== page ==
Opioid Theft In Hospice Care, ‘Los Dells’ Music Festival, Presidents And Natural Disasters

Air Date:
Heard On Central Time

With more patients and families choosing home hospice care and an end of life option, leftover opioid painkillers are increasingly the target of theft from family members or caregivers. We learn about the scope of the problem and calls for oversight. President Trump visits Texas today to view the destruction left by Hurricane Harvey. We hear how the public has responded to the actions of past presidents on hurricanes and how the Trump Administration is handling things. Also, a preview of “Los Dells” an innovative Latin music festival happening in the Wisconsin Dells!

Featured in this Show

  • Journalist: Hospice Care Is Battlefront In Era Of Opioid Crisis

    It’s well known that the U.S. is facing an opioid addiction crisis, with overdose deaths rising steadily over the past decade.

    Melissa Bailey, a reporter at Kaiser Health News, wrote an article that delves into a different facet of the crisis: at-home hospice care.

    “Because this opioid epidemic is really affecting everyone, rich and poor, you can’t make assumptions about who might be at risk,” said Bailey.

    In her reporting, Bailey encountered stories of those who stole and abused opioid prescription painkillers from at-home hospice patients.

    “There’s no real good national data on this problem. We don’t know how common this is, but we do know that enrollment in hospice has been rising rapidly. About half of people who die in America are now in hospice care. And most of the time hospice staff are actually coming to the home,” Bailey said on “Central Time.”

    And of course, opiate overdose deaths are on the rise as well.

    Hospices are in a difficult position because terminally ill patients receiving palliative care need pain medication, but people in their lives, including hospice staff themselves, might be at risk for stealing and abusing that medication.

    In terms of solutions, several experts that Bailey spoke with suggested mandated screenings of patients and their families for drug abuse history, as well as writing agreements about what the family’s responsibility is and consequences for missing medication.

    Some hospices that Bailey interviewed have taken steps to deal with this problem, including limiting the amount of medication that gets sent home at any one time, prescribing painkillers like methadone that are thought to be less abusable and having nurses count the medication every time they visit.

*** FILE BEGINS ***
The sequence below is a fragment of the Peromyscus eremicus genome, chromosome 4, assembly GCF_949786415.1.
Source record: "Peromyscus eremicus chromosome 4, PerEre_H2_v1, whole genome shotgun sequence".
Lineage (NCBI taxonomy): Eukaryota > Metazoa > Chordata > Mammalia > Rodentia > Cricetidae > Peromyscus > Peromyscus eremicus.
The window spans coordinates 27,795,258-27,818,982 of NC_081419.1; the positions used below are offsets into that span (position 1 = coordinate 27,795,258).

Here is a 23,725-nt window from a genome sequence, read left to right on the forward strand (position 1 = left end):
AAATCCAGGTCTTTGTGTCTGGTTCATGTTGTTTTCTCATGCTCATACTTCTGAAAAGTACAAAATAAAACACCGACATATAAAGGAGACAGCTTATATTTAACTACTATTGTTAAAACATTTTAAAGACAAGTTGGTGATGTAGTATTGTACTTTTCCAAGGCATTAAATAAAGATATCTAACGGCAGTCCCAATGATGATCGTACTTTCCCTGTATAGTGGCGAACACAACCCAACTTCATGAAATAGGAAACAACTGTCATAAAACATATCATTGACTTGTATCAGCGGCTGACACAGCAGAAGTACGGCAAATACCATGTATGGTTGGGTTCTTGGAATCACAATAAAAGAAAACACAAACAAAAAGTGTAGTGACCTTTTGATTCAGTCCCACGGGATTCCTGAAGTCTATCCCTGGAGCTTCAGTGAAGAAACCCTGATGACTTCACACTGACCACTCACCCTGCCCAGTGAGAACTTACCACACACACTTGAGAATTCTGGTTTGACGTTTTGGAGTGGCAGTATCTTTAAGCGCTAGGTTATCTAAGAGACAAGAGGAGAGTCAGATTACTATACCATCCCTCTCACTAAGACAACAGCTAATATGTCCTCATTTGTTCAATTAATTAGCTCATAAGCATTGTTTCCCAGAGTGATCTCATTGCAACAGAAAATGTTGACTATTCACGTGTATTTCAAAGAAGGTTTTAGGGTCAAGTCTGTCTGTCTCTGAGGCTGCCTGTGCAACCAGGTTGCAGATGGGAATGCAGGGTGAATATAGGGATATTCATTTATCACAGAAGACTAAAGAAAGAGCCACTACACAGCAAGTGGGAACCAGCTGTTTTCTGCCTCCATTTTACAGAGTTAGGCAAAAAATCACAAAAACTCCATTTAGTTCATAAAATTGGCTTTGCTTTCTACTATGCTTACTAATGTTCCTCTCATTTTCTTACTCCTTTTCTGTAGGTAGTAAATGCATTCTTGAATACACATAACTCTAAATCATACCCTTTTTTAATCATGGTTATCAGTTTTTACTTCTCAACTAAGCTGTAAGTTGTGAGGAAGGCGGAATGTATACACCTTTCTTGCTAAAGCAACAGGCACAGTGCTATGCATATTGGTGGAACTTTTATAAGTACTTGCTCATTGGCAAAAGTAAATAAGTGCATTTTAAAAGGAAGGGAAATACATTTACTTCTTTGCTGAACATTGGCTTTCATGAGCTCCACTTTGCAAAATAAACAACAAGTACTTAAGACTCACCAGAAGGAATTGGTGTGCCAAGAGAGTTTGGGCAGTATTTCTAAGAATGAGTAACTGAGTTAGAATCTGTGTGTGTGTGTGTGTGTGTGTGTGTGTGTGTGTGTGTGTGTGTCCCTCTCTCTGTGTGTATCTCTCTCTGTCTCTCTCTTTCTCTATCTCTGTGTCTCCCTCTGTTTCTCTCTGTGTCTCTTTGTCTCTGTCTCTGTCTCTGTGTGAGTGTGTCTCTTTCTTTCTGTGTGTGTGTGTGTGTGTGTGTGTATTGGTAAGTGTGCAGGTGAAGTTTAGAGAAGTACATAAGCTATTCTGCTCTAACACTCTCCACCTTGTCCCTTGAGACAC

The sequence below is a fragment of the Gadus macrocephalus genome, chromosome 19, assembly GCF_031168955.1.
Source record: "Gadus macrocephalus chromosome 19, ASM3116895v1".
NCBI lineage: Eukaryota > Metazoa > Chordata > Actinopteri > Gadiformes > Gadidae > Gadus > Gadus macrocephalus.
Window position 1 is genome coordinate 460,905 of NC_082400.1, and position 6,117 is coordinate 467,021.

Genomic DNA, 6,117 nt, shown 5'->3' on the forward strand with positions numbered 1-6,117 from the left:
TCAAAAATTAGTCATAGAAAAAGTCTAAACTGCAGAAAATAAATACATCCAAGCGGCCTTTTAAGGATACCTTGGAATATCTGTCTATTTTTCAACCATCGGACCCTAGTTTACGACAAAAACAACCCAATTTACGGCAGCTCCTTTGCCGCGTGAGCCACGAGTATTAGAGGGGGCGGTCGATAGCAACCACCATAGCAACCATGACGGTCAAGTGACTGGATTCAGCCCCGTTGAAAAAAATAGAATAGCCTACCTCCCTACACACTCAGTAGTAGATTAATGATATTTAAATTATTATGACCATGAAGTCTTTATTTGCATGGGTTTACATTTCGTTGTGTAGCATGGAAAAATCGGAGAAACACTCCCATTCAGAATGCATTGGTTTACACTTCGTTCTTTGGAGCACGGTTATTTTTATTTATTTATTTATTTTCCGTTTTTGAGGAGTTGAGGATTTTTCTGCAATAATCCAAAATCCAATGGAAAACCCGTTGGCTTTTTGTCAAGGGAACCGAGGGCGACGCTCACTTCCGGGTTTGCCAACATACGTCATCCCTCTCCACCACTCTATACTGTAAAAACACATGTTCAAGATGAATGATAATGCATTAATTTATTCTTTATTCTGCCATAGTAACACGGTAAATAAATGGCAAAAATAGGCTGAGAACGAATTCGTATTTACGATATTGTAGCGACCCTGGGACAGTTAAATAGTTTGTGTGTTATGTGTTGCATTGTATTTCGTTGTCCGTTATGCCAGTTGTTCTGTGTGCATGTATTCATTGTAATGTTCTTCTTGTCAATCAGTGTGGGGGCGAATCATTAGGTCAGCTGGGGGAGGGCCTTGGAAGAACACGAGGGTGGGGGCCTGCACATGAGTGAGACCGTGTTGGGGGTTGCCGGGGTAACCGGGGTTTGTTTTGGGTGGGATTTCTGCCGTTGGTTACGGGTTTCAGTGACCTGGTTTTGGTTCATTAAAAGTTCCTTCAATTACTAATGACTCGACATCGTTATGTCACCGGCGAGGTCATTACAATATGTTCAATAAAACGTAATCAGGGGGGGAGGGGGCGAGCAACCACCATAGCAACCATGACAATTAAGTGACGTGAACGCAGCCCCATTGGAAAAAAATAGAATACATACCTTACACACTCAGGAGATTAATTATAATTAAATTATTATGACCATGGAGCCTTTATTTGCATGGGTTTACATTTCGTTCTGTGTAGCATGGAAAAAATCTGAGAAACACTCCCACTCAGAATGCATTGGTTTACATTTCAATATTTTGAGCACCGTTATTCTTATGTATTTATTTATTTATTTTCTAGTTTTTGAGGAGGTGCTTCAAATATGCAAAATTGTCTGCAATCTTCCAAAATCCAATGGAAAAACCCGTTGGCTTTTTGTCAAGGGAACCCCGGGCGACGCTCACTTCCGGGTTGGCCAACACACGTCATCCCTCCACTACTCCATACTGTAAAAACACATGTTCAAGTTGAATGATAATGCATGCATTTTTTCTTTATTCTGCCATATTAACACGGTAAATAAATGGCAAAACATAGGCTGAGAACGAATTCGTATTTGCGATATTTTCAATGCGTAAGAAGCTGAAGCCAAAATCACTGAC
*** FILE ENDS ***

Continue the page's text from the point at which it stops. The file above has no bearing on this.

Overall however, there is scant oversight, she said.

    After a patient dies, the U.S. Drug Enforcement Agency policy is that prescription drugs become property of the deceased’s family, Bailey said. So, that means hospice staff can’t confiscate or destroy drugs after a patient dies unless there’s state legislation in place.

    Ohio, Delaware, New Jersey and South Carolina have such laws on the books, and Wisconsin, Illinois and Georgia moved forward similar bills earlier this year, according to Bailey’s article.

  • Amid Opioid Crisis, Drug Theft Becoming Problem In Home Hospice Care

    When it comes to end of life care, more and more people these days are choosing home hospice care. That means in many cases, opioid drugs are being brought into the home to ease the suffering of patients…but amidst the backdrop of a nationwide opioid crisis, there’s a new problem emerging: those drugs are sometimes being stolen, often at the hands of friends, family members or even caregivers. A health reporter looks at the problem, and the calls for more oversight.

  • Federal Response To National Disasters Is Major Challenge For Presidents

    As Texas continues to be pummeled by Tropical Storm Harvey, much of the nation’s attention has turned to the presidential response to the ongoing disaster in that state. A guest political expert looks at the federal response so far, and the impact a good or bad response to disaster can have on a presidency.

Episode Credits

  • Rob Ferrett Host
  • Veronica Rueckert Host
  • Chris Malina Producer
  • Melissa Bailey Guest
  • Charles Franklin Guest

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